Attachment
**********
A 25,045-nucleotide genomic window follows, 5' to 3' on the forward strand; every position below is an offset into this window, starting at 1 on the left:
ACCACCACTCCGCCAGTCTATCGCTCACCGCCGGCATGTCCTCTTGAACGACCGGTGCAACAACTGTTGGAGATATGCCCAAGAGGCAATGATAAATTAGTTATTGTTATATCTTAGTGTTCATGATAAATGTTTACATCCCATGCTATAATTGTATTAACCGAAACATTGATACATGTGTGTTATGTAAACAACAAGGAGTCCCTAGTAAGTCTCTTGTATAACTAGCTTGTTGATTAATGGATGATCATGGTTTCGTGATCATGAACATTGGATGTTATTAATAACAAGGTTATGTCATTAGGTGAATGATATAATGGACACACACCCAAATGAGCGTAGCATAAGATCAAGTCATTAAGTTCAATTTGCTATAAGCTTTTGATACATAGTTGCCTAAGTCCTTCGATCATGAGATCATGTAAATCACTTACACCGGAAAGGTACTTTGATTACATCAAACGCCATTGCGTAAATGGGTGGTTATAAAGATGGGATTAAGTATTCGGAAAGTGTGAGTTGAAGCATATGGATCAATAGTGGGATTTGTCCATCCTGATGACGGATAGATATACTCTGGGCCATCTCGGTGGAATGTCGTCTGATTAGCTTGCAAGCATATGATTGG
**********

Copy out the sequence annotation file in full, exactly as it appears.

A 25,045-nucleotide genomic window follows, 5' to 3' on the forward strand; every position below is an offset into this window, starting at 1 on the left:
ACCACCACTCCGCCAGTCTATCGCTCACCGCCGGCATGTCCTCTTGAACGACCGGTGCAACAACTGTTGGAGATATGCCCAAGAGGCAATGATAAATTAGTTATTGTTATATCTTAGTGTTCATGATAAATGTTTACATCCCATGCTATAATTGTATTAACCGAAACATTGATACATGTGTGTTATGTAAACAACAAGGAGTCCCTAGTAAGTCTCTTGTATAACTAGCTTGTTGATTAATGGATGATCATGGTTTCGTGATCATGAACATTGGATGTTATTAATAACAAGGTTATGTCATTAGGTGAATGATATAATGGACACACACCCAAATGAGCGTAGCATAAGATCAAGTCATTAAGTTCAATTTGCTATAAGCTTTTGATACATAGTTGCCTAAGTCCTTCGATCATGAGATCATGTAAATCACTTACACCGGAAAGGTACTTTGATTACATCAAACGCCATTGCGTAAATGGGTGGTTATAAAGATGGGATTAAGTATTCGGAAAGTGTGAGTTGAAGCATATGGATCAATAGTGGGATTTGTCCATCCTGATGACGGATAGATATACTCTGGGCCATCTCGGTGGAATGTCGTCTGATTAGCTTGCAAGCATATGATTGG